Corbyn tells Osborne to quit over disability cuts meltdown

21st March, 2016 3:16 pm


Jeremy Corbyn has sought to capitalise on the Tories’ meltdown over disability cuts by calling on George Osborne to resign as Chancellor.

He has told the BBC that Osborne should be “considering his position” following the spectacular row between the Chancellor and Iain Duncan Smith, who angrily denounced his former colleague over a “deeply unfair” Budget.

Labour has called for the full reversal of “cruel Tory cuts” to Personal Independence Payments (PIPs), which had been designed to save £4bn by 2020, by taking an average of £3,500 a year from 370,000 disabled people who use the money to pay for support ranging from walking sticks to alterations to vehicles. It is thought Stephen Crabb, the new Work and Pensions Secretary, could perform a u-turn on the Budget plans as soon as this afternoon.

Today Corbyn told BBC Breakfast that Osborne should follow IDS out of Government.

“The Budget doesn’t add up, the Chancellor of the Exchequer should come back to Parliament to explain that.

“Far from just Iain Duncan Smith resigning, if the Chancellor puts forward a Budget, which he did, knowing full well that he was taking this huge hit on the disabled then really it should be perhaps him who should be re-considering his position as well as Iain Duncan Smith who has already gone.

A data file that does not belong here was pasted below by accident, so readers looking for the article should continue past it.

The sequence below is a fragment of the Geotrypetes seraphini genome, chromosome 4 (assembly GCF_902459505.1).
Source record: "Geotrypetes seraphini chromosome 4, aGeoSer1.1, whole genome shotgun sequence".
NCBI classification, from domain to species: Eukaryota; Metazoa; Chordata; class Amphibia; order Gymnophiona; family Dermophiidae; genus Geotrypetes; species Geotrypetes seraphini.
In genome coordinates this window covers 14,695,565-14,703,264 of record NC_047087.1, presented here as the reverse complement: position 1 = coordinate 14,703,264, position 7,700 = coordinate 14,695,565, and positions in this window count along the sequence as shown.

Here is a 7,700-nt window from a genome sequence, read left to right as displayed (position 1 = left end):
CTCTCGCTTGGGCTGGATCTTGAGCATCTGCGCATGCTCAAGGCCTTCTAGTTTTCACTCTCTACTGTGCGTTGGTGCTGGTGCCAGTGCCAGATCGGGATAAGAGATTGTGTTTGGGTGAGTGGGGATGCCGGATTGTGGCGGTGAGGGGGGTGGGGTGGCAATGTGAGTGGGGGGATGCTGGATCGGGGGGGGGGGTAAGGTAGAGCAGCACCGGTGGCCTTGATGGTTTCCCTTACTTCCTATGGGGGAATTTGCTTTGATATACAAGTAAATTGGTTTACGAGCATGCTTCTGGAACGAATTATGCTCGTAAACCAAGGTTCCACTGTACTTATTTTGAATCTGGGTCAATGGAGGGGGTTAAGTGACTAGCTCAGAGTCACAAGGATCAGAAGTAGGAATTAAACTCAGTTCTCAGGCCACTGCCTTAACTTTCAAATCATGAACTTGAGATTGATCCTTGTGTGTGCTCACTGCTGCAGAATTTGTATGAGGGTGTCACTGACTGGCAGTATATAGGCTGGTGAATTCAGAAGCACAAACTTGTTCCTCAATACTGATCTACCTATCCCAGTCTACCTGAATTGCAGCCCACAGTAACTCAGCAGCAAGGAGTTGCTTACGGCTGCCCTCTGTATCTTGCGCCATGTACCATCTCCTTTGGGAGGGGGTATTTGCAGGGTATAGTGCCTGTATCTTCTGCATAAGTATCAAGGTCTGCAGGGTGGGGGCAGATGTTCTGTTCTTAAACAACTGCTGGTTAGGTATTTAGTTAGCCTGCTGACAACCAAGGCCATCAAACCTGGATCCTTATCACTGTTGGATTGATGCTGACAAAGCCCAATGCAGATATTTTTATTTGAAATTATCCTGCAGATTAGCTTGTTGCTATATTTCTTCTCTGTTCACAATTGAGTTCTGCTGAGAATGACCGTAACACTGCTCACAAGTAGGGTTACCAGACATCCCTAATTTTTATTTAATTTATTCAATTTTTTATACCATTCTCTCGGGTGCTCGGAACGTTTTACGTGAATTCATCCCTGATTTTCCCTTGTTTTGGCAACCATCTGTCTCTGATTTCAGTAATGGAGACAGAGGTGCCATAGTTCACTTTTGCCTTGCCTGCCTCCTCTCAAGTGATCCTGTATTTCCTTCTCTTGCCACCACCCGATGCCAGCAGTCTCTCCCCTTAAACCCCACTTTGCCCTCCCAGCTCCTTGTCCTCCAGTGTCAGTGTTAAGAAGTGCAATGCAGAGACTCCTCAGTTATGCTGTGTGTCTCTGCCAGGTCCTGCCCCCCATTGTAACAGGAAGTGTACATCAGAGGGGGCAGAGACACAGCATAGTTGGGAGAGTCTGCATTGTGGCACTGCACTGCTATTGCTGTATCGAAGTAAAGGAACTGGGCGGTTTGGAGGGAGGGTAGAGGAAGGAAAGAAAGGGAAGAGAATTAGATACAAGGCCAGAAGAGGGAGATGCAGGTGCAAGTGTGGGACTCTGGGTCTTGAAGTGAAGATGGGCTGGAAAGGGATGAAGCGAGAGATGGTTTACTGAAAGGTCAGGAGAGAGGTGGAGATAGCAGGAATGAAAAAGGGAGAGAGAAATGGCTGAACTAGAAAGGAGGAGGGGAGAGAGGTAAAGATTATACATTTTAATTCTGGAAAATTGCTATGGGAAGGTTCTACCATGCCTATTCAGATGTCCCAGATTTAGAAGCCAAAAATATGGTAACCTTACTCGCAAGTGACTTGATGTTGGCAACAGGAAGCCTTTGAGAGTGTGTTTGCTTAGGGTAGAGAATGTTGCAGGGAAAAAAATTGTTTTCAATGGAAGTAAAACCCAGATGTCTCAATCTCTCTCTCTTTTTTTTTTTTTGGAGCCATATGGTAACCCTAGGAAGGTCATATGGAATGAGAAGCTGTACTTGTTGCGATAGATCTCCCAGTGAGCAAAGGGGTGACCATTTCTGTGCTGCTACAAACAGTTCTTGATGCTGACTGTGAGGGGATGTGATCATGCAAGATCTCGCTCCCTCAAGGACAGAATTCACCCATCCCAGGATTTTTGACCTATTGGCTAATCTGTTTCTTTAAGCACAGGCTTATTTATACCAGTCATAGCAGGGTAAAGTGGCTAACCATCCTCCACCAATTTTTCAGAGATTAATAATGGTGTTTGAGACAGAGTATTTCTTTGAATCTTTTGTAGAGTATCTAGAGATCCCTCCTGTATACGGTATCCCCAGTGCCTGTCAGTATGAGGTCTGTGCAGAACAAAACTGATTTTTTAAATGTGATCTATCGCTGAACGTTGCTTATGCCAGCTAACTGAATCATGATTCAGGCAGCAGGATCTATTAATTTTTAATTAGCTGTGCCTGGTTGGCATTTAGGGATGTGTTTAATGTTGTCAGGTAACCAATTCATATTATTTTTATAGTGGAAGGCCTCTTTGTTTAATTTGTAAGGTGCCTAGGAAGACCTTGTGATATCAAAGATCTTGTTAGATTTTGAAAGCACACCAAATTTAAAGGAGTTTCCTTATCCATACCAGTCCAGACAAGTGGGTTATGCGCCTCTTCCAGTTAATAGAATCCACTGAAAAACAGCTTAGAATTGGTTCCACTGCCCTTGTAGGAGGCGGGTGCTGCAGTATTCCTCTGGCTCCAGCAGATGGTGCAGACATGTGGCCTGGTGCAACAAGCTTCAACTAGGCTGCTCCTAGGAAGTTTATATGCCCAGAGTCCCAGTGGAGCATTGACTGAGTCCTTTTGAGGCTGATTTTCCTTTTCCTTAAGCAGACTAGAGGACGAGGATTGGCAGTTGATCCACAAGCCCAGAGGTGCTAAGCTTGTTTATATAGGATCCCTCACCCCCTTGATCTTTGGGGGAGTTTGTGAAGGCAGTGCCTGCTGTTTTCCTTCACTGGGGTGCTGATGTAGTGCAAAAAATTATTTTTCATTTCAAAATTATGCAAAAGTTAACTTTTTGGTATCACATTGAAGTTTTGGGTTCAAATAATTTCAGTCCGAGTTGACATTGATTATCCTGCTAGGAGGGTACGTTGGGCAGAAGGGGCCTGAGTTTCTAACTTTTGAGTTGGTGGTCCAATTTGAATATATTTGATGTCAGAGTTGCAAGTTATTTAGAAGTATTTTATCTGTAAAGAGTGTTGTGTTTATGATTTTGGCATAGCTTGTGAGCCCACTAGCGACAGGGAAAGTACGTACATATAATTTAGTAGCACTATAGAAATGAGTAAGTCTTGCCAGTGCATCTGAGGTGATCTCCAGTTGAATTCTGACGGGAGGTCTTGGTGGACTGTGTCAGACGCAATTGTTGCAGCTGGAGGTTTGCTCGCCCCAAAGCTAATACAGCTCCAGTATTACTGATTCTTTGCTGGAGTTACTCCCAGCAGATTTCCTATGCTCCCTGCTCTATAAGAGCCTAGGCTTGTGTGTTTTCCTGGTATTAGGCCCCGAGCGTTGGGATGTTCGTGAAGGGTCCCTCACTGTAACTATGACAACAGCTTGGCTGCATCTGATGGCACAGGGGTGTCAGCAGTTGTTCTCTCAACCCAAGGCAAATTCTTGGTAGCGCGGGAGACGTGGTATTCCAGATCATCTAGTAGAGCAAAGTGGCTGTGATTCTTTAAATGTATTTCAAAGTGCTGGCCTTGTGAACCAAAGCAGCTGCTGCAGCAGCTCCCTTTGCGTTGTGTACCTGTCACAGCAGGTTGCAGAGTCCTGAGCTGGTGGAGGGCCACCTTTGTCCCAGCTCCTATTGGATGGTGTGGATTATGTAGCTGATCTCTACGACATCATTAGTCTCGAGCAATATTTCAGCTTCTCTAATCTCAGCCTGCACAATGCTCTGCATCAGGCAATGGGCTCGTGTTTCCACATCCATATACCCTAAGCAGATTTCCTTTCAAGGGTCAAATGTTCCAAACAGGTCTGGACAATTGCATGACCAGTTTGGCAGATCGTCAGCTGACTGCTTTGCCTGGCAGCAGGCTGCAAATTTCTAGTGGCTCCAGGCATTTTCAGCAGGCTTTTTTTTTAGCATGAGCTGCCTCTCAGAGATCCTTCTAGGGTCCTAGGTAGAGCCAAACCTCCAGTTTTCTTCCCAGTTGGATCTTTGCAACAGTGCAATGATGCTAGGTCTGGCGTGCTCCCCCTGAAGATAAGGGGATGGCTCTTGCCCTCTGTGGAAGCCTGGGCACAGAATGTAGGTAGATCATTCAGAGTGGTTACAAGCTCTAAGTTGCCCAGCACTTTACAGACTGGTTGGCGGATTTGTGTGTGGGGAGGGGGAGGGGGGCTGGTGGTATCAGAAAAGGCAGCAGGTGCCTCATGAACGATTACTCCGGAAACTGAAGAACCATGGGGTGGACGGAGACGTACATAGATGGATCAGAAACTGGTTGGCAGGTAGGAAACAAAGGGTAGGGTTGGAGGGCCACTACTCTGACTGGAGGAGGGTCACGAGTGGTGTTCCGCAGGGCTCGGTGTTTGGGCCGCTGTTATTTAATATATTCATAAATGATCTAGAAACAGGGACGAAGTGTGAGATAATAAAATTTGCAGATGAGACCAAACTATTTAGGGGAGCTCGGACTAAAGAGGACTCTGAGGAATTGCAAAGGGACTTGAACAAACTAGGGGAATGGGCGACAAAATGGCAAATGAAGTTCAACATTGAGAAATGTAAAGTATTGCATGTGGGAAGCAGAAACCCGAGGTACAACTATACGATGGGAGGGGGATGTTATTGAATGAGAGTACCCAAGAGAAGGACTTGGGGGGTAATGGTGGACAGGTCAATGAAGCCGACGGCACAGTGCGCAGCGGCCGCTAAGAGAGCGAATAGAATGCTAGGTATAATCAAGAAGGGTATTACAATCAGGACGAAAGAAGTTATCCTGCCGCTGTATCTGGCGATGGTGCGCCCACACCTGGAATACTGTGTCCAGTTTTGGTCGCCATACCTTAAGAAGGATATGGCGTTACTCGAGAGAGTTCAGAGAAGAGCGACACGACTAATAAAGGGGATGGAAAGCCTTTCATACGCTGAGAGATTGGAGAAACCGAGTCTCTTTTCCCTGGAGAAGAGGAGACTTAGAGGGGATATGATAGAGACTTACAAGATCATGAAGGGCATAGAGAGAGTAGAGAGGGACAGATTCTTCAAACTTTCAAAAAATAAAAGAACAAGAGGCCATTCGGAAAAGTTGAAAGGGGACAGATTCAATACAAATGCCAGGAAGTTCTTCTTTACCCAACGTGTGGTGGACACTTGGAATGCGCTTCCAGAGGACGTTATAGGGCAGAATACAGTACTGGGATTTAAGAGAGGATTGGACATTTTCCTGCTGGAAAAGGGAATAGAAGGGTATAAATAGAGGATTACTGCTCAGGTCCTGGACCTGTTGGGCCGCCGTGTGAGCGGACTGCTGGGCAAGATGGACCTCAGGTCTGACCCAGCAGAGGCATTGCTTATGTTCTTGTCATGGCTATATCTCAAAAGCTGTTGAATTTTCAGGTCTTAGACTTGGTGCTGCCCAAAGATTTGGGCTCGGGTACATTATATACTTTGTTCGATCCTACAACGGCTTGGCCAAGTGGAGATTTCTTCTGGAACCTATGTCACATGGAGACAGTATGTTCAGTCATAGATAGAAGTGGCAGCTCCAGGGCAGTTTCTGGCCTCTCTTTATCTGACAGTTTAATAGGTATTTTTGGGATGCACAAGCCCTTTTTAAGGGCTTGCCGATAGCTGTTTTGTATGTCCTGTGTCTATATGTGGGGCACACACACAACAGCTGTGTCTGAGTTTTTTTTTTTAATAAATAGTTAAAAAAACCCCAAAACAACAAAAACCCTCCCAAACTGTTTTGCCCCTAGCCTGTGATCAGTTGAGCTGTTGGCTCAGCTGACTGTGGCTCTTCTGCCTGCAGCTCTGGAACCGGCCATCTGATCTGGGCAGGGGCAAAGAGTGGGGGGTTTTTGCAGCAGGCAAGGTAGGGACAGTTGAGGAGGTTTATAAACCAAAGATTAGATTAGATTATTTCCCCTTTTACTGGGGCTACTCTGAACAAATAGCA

“His Budget simply doesn’t add up. It unravelled within hours of him presenting it and this isn’t the first time that George Osborne’s Budget has unravelled so it seems to me that we need to look very much at the heart of this Government- at its incompetence, at the way it puts forward proposals that simply don’t add up.”

It came on another bizarre day for the Tories in which Osborne refused to show up to the Commons for an Urgent Question, granted to John McDonnell, on the fall-out from the Budget. It appeared David Gauke, a Treasury minister, would be sent to the House instead, prompting McDonnell to describe the Chancellor as “cowardly”.

“It’s unacceptable to the country and insulting to Parliament that the Chancellor is not turning up to respond to my Urgent Question on the chaos of his making around a Budget he delivered only last week which had collapsed by Friday night,” McDonnell said.

“This has meant hundreds of thousands of disabled people will have been worried needlessly by George Osborne.

“And today yet another thread of George Osborne’s Budget has unravelled. The Chancellor and David Cameron knew that if they hadn’t climbed-down on the Tampon Tax and Solar Jobs Tax they were heading for defeat and would have lost the first votes on a Budget Debate since 1994.

“George Osborne needs to now set out how he will fill the back hole in his Budget. His failure to do so means his fantasy £10bn surplus target, like his credibility, is further shot to pieces.

Westminster has been awash with rumours the Government could be defeated in a formal vote on the Budget because of a Tory backbench rebellion. The Tories have a majority of 12 in the Commons and any defeat would prove seismic – although Downing Street has a history of bringing back on board discontented backbenchers.



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